Modified ultrafiltration versus conventional ultrafiltration: a randomized prospective study in neonatal piglets.
UNLABELLED: Cardiopulmonary bypass in neonates generates large increases in inflammatory mediators, causing edema formation that may lead to multiple organ dysfunction. Clinical strategies aimed at removing inflammatory mediators, reducing edema formation, and improving organ function include conventional and modified ultrafiltration. OBJECTIVE: This study examines the effectiveness of conventional and modified ultrafiltration in preventing weight gain, myocardial edema formation, and left ventricular dysfunction in neonatal piglets undergoing cardiopulmonary bypass. METHODS: In this randomized prospective study, 18 1-week-old piglets were supported with cardiopulmonary bypass at 100 ml kg(-1) x min(-1), cooled to 25 degrees C, exposed to 75 minutes of cardioplegic arrest, rewarmed to 37 degrees C, and weaned from bypass. Left ventricular myocardial contractility was assessed by the preload-recruitable stroke work method, with the use of a sonomicrometric two-dimensional cylindrical model, before bypass and at 10, 60, and 120 minutes after separation from bypass. RESULTS: Total body weight gain was significantly less in the modified ultrafiltration group than in either the conventional ultrafiltration group or the control group (no filtration). Myocardial wet/dry ratios were also improved with modified ultrafiltration, but not with conventional ultrafiltration, when compared with no filtration (control group). Hemodynamically, modified ultrafiltration was superior to conventional ultrafiltration and no filtration (control) in raising the mean arterial pressure and increasing the left ventricular preload-recruitable stroke work after bypass. CONCLUSION: Modified ultrafiltration is superior to conventional ultrafiltration and no filtration in reducing the total body weight gain, lessening myocardial edema, raising mean arterial pressure, and improving left ventricular contractility in neonatal piglets undergoing cardiopulmonary bypass and cardioplegic arrest.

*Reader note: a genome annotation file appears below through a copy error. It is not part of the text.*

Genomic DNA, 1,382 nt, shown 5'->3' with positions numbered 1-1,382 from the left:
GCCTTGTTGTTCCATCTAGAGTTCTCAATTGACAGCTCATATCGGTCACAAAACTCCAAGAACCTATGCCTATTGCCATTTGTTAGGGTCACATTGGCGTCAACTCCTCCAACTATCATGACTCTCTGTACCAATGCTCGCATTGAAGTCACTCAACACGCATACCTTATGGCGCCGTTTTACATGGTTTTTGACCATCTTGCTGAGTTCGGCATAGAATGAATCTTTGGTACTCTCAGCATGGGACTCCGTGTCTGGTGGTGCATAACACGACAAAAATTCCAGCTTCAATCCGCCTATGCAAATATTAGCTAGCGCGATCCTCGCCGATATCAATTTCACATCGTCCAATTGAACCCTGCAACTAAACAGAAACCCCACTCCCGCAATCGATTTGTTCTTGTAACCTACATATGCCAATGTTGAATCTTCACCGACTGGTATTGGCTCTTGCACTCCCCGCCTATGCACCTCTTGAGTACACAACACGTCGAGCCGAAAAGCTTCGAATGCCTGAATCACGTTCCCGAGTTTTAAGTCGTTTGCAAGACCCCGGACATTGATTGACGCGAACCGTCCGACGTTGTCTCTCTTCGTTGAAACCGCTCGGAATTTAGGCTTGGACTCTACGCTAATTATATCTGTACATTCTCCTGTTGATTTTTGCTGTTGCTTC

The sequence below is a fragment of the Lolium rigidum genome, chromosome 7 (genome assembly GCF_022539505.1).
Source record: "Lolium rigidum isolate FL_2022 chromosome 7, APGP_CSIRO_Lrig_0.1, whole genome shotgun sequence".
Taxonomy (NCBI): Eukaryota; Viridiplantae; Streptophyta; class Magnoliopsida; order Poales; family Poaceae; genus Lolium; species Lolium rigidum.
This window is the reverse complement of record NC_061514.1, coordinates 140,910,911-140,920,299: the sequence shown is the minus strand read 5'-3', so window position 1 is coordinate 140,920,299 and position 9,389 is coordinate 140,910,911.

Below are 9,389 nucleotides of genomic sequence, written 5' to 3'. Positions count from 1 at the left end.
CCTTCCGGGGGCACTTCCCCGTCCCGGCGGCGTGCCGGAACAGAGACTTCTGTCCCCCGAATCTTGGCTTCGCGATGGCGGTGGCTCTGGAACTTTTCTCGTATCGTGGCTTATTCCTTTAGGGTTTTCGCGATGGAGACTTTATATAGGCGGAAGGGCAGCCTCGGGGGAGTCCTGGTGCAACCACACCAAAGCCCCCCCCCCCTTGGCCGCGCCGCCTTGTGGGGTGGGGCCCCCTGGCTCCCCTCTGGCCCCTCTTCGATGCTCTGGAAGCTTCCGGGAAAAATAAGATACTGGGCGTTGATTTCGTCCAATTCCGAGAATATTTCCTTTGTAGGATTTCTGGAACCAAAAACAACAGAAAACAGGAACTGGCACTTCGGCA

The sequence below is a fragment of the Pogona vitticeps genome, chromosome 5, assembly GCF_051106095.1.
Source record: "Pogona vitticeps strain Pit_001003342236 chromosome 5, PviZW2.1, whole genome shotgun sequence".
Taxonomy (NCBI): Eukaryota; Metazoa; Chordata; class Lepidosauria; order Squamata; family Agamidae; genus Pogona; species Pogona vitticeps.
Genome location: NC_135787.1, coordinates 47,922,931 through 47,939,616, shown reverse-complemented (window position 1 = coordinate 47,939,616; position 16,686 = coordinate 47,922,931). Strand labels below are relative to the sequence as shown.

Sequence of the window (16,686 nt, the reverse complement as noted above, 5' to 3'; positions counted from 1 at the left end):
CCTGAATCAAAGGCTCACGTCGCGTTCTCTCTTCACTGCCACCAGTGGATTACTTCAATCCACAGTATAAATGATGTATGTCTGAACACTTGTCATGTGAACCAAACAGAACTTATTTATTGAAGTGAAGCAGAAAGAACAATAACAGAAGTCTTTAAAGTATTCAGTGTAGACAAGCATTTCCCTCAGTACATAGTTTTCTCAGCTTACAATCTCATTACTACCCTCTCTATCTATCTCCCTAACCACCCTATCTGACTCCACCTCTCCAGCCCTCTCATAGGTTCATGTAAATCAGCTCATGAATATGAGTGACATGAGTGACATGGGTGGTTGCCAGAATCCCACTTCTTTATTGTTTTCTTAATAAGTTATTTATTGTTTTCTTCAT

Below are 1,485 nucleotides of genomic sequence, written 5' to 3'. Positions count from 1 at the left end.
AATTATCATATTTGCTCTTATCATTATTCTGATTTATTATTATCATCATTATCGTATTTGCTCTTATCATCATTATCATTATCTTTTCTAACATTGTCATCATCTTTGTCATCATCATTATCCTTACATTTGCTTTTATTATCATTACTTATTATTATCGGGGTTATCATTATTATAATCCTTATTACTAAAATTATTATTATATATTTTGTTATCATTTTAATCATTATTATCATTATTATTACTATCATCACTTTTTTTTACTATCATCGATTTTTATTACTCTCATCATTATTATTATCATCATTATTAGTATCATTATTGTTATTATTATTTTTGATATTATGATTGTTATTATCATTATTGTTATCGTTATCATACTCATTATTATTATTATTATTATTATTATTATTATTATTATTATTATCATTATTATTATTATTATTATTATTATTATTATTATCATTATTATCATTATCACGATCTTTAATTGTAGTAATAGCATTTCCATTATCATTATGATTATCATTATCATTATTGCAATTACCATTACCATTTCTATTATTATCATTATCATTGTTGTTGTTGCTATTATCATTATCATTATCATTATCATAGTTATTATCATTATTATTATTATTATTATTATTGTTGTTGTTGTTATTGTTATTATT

Daggett, CW; Lodge, AJ; Scarborough, JE; Chai, PJ; Jaggers, J; Ungerleider, RM
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